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Night Stalker – Pilot (Review)

This January, to prepare for the release of the new six-part season of The X-Files, we’re wrapping up our coverage of the show, particularly handling the various odds and ends between the show’s last episode and the launch of the revival.

If you want to examine at the impact of The X-Files on mainstream American television, there are worse places to look than Night Stalker.

Sure, the show only ran for six episodes before it was cancelled, but its very existence speaks to the legacy and success of The X-Files. Night Stalker was a revival of a failed seventies cult television show commissioned by Touchstone Television and broadcast on ABC, one of the “big three” American television networks. More to the point, the network had tasked a veteran producer of The X-Files to oversee production of the show. The network scheduled their Night Stalker relaunch on Thursday nights, against the ratings juggernaut of CSI.

Night Stalking, deserves a quiet night...

Night Stalking, deserves a quiet night…

This was not a scrappy young network taking a creative gambit on an unknown property because they had nothing to lose; this was a substantial investment by a major player in a property that was largely forgotten outside of cult circles and which had failed the last time that it had come to television. It was very much a creative decision based on what had been learned from the success of The X-Files; handled properly, a seemingly marginal and fringe property could grab the national attention. The major networks had been paying attention.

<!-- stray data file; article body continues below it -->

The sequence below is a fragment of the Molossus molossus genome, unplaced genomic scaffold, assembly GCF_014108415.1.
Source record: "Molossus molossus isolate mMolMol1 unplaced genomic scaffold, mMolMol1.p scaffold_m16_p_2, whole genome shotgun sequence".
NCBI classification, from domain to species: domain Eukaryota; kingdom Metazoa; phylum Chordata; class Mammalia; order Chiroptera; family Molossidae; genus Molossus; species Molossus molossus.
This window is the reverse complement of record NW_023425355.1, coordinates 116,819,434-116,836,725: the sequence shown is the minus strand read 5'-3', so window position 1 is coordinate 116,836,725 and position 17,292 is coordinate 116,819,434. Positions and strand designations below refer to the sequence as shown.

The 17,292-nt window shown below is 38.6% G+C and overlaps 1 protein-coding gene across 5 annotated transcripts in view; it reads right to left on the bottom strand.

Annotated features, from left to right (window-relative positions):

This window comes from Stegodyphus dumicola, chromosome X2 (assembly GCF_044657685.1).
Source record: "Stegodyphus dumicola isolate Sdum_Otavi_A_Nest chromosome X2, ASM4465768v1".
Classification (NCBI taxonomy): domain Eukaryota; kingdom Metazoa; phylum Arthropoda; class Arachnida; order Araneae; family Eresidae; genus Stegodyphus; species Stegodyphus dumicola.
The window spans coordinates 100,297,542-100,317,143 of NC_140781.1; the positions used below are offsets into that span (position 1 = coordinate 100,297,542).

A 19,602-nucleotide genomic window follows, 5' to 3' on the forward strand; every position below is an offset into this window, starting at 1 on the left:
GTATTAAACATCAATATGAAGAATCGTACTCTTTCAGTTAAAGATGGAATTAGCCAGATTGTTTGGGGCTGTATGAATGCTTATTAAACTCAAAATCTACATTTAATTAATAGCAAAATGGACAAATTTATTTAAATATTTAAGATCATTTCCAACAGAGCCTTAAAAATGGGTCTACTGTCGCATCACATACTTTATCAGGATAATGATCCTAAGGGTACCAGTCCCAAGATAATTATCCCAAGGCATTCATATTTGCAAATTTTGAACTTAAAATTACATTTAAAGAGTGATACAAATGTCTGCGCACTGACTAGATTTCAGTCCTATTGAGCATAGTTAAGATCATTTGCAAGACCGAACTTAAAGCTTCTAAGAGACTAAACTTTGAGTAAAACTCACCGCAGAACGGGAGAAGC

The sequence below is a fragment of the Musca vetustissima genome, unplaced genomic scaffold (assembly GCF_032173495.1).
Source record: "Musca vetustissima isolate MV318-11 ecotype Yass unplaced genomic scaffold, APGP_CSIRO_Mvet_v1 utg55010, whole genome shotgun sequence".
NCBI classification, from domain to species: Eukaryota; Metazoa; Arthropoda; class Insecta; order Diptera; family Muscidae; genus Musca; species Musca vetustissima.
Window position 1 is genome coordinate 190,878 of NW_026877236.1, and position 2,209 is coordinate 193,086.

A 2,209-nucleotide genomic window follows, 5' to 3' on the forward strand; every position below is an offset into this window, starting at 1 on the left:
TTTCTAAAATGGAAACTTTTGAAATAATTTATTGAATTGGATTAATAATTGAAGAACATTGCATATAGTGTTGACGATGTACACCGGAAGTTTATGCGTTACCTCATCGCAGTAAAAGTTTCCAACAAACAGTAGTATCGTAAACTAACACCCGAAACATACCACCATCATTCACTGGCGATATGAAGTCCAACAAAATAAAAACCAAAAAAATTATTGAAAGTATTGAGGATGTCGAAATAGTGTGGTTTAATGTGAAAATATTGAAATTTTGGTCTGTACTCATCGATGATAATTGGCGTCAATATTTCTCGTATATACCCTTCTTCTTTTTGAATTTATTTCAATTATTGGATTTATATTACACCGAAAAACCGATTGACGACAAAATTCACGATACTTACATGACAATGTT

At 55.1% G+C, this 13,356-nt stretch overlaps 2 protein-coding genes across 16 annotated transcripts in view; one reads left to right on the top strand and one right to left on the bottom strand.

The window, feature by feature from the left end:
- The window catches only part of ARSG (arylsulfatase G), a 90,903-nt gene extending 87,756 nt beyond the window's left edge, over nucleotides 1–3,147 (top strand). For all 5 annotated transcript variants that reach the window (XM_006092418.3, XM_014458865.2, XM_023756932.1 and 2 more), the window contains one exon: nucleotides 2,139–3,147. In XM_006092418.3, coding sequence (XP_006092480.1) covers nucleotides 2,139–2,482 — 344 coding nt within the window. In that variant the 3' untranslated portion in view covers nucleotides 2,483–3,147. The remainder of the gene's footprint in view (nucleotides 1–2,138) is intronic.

In a way, the success of CSI at the turn of the twenty-first century was proof of this; a forensic thriller populated by idiosyncratic characters with an emphasis on stylised direction. ABC had committed to this idea with Lost, which launched in September 2004. Debuting a year later, Night Stalker found the network doubling down on the premise. Although the twenty-first century televisual landscape owed a debt to The X-Files, Night Stalker would be perhaps the most obvious successor. At least until Fringe came along three years later.

Playing all the angles on the City of Angels...

Playing all the angles on the City of Angels…

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